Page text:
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How do eyes adjust to different distances?

Laura C. Fine, MD
Ophthalmology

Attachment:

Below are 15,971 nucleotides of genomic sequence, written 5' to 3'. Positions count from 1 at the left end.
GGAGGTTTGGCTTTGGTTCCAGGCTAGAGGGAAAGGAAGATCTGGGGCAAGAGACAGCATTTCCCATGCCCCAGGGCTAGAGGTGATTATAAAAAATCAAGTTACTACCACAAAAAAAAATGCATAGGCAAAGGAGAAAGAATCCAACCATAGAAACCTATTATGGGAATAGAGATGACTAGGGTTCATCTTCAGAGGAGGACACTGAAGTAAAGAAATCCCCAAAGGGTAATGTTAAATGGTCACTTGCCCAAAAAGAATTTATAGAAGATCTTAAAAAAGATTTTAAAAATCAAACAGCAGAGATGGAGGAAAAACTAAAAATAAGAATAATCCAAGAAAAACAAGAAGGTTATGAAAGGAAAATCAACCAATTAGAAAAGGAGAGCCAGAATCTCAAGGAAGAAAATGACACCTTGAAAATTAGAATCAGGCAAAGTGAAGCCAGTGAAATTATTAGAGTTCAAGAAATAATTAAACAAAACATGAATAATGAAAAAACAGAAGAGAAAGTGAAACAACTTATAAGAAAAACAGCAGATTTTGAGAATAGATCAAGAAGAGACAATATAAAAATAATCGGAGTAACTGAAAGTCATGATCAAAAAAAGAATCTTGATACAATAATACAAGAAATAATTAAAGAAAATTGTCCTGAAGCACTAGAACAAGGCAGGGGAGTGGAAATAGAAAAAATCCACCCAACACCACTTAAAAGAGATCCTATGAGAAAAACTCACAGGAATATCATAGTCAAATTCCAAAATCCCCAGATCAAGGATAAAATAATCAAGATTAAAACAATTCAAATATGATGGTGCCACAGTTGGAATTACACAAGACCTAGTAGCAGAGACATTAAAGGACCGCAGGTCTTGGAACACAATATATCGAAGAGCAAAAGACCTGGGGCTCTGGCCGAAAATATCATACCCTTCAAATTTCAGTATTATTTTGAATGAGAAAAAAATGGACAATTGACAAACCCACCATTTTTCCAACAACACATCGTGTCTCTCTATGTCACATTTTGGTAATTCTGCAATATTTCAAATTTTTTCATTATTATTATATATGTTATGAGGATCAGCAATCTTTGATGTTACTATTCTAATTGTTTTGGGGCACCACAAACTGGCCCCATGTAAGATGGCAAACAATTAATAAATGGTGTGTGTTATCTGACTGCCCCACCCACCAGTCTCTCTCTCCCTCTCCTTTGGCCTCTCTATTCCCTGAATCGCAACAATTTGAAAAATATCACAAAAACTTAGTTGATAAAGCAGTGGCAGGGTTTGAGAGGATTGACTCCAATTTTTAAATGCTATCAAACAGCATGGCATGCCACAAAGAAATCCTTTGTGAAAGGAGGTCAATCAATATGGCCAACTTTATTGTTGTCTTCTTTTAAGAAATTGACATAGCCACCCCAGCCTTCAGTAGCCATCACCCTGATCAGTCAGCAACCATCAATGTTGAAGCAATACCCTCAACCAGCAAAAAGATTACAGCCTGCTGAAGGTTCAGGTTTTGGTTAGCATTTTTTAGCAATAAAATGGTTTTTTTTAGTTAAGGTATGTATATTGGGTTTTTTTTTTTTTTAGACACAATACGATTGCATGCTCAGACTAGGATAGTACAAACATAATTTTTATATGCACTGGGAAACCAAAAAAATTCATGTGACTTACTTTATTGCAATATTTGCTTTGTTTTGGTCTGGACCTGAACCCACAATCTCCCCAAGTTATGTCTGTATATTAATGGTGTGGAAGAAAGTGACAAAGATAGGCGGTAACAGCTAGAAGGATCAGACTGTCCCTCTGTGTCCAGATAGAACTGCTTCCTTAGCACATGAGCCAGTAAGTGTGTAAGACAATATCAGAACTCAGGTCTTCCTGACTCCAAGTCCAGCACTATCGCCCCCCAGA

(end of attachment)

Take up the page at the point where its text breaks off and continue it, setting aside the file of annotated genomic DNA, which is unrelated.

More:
Just behind the pupil (the black hole in the center of your eye) and iris (the colored part of your eye), lies the crystalline lens, which is connected at its outer rim to the ciliary body by ligaments called zonules. The lens focuses light rays on the retina, the thin, light-sensitive inner layer at the rear of the eye. Muscles in the ciliary body enable the flexible lens to alter its shape and allow the eye to focus on objects at varying distances. When you look at a tree far away, for instance, the muscles relax and stretch the zonule ligaments, which in turn pull on the lens, causing it to flatten and assume a thin contour. But shift your gaze to something close, such as a computer screen, and the muscles contract and loosen the zonules, which makes the lens thicker and curved more in the middle. The ability of the lens to focus from far to near is called accommodation.

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